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China's forex regulator sees pressure for yuan to rise

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littlekracker


March 9, 2010, 12:43 a.m. EST · Recommend (1) · Post:
China's forex regulator sees pressure for yuan to rise

By Chris Oliver, MarketWatch

HONG KONG (MarketWatch) -- China's currency is under pressure to appreciate because of attractive interest rates and speculative capital flowing into the country, the country's foreign-exchange regulator was reported as saying Tuesday.

The comparatively high interest rate paid on yuan deposits and expectations the currency will rise are likely to attract greater inflows of investment capital, the director of the State Administration of Foreign Exchange (SAFE) said in a statement cited by various reports.

The premium on one-year yuan deposits over their U.S.-dollar deposit equivalents has reached 1.43 percentage points, according to a report by Bloomberg News.

Yi Gang, the director of SAFE and a vice governor of the People's Bank of China, said the agency will strengthen its supervision of unusual cross-border fund inflows and steadily promote yuan convertibility under the capital account.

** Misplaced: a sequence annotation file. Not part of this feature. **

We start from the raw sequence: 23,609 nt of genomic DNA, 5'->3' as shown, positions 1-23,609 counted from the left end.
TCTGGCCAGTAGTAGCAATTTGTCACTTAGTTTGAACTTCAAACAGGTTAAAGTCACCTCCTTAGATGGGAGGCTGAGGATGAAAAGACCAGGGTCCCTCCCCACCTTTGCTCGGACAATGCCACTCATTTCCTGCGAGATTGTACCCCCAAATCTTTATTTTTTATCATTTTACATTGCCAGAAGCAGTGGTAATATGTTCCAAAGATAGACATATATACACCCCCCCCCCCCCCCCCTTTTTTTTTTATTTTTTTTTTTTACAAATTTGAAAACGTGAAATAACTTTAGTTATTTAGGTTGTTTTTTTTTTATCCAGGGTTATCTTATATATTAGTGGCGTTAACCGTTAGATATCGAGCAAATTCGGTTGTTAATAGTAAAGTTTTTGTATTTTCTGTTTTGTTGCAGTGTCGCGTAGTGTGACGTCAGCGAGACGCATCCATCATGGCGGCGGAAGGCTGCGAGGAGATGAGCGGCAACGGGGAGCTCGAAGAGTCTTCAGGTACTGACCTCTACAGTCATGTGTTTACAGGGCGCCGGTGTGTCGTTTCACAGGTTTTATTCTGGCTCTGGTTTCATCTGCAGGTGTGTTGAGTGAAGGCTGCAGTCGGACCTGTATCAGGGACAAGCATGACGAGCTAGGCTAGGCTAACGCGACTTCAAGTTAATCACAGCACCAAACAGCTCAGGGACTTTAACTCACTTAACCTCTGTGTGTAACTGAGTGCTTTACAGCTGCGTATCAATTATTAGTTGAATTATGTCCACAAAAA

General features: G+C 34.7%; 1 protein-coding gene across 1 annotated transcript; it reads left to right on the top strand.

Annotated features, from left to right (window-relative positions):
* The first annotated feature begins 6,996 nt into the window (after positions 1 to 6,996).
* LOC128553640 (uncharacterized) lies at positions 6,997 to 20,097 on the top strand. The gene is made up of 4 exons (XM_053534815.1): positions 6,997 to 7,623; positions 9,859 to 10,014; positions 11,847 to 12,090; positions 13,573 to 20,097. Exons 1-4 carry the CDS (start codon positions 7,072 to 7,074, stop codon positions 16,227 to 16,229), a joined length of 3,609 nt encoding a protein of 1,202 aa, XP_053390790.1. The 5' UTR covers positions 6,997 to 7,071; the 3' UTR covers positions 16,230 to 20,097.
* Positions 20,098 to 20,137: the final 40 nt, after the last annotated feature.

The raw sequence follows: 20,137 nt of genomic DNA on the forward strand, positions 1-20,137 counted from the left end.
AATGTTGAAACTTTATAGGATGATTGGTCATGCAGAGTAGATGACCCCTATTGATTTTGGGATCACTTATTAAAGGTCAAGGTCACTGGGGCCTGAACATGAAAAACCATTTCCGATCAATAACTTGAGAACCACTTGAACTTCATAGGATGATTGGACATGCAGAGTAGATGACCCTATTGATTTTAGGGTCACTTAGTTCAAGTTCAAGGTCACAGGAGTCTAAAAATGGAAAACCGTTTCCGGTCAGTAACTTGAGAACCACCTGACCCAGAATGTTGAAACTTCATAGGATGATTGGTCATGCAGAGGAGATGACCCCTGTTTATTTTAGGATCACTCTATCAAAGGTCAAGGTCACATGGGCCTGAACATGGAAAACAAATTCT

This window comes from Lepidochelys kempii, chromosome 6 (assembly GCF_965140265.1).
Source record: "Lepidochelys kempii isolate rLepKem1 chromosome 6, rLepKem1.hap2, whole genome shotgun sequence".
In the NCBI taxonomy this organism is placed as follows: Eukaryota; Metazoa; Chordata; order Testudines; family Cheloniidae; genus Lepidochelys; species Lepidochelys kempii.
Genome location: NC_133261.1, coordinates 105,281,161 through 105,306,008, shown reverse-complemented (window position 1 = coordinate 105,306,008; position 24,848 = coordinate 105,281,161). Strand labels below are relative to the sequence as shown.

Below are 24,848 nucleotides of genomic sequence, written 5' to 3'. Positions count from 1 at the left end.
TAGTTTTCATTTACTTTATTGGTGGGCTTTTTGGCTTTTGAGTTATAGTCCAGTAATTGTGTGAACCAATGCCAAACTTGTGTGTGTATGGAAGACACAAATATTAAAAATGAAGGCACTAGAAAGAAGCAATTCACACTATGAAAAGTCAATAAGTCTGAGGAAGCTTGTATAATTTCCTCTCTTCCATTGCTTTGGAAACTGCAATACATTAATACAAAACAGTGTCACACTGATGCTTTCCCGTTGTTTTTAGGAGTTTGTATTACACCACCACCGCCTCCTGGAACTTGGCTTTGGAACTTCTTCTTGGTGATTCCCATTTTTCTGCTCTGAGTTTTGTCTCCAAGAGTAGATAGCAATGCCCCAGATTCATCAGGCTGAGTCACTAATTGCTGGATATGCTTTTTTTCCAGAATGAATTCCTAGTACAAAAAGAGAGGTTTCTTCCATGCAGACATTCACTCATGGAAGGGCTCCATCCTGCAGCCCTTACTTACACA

Reports also cited Yi as saying Tuesday that China's foreign-exchange reserves, which include U.S. dollars, euros and yen, are basically safe and their long-term revenues are expected to be stable. He said that China's foreign-exchange reserves are also made up of currencies from emerging markets but didn't specify which currencies.
When will yuan rise?

Yi also touched on the timing of a move higher for the yuan, but failed to offer any clarity, according to a Dow Jones Newswires report.

He said that there are differing views within China on the issue of the yuan exchange rate, according to the report, though no other details on the debate were offered.

Yi said China will continue to improve the currency-rate mechanism but strive to keep that mechanism basically stable, according to the report.

Stephen Green, Standard Chartered's head of China research, said in a note Monday that Beijing will likely allow the yuan to appreciate against the U.S. dollar sometime later this year, although it will probably opt for a gradual appreciation rather than a sharp one-off move.

Green cited comments by PBOC Gov. Zhou Xiaochuan over the weekend suggesting the Chinese currency would eventually be allowed to rise against the U.S. dollar, saying the remarks marked an important departure from the official rhetoric of the last 18 months. See full story on People's Bank of China governor's comments.

"International pressure on China to revalue its currency will continue to increase," wrote Green.

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